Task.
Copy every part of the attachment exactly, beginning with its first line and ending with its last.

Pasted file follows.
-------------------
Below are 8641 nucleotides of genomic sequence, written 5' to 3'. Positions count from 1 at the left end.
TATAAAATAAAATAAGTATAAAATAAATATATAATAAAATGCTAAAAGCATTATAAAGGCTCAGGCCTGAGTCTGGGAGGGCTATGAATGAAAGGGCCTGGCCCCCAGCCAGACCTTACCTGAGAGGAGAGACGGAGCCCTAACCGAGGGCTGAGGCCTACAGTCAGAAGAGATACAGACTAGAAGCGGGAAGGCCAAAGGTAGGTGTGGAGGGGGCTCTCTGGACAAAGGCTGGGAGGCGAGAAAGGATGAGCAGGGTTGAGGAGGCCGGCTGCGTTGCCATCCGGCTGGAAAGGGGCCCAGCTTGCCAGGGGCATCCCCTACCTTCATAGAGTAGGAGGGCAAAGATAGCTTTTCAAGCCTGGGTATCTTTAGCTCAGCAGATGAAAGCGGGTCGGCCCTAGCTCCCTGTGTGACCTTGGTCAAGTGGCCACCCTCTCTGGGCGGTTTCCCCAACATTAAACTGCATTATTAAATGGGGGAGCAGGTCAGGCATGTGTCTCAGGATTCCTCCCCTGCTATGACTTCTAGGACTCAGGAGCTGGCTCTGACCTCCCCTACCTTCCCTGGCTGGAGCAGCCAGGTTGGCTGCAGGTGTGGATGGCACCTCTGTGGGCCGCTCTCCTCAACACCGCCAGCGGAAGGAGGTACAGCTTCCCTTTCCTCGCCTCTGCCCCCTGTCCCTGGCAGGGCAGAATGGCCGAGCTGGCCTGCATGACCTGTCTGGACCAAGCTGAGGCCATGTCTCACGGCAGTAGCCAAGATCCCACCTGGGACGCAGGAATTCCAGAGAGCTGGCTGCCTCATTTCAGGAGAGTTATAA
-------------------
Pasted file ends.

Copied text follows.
Below are 8641 nucleotides of genomic sequence, written 5' to 3'. Positions count from 1 at the left end.
TATAAAATAAAATAAGTATAAAATAAATATATAATAAAATGCTAAAAGCATTATAAAGGCTCAGGCCTGAGTCTGGGAGGGCTATGAATGAAAGGGCCTGGCCCCCAGCCAGACCTTACCTGAGAGGAGAGACGGAGCCCTAACCGAGGGCTGAGGCCTACAGTCAGAAGAGATACAGACTAGAAGCGGGAAGGCCAAAGGTAGGTGTGGAGGGGGCTCTCTGGACAAAGGCTGGGAGGCGAGAAAGGATGAGCAGGGTTGAGGAGGCCGGCTGCGTTGCCATCCGGCTGGAAAGGGGCCCAGCTTGCCAGGGGCATCCCCTACCTTCATAGAGTAGGAGGGCAAAGATAGCTTTTCAAGCCTGGGTATCTTTAGCTCAGCAGATGAAAGCGGGTCGGCCCTAGCTCCCTGTGTGACCTTGGTCAAGTGGCCACCCTCTCTGGGCGGTTTCCCCAACATTAAACTGCATTATTAAATGGGGGAGCAGGTCAGGCATGTGTCTCAGGATTCCTCCCCTGCTATGACTTCTAGGACTCAGGAGCTGGCTCTGACCTCCCCTACCTTCCCTGGCTGGAGCAGCCAGGTTGGCTGCAGGTGTGGATGGCACCTCTGTGGGCCGCTCTCCTCAACACCGCCAGCGGAAGGAGGTACAGCTTCCCTTTCCTCGCCTCTGCCCCCTGTCCCTGGCAGGGCAGAATGGCCGAGCTGGCCTGCATGACCTGTCTGGACCAAGCTGAGGCCATGTCTCACGGCAGTAGCCAAGATCCCACCTGGGACGCAGGAATTCCAGAGAGCTGGCTGCCTCATTTCAGGAGAGTTATAA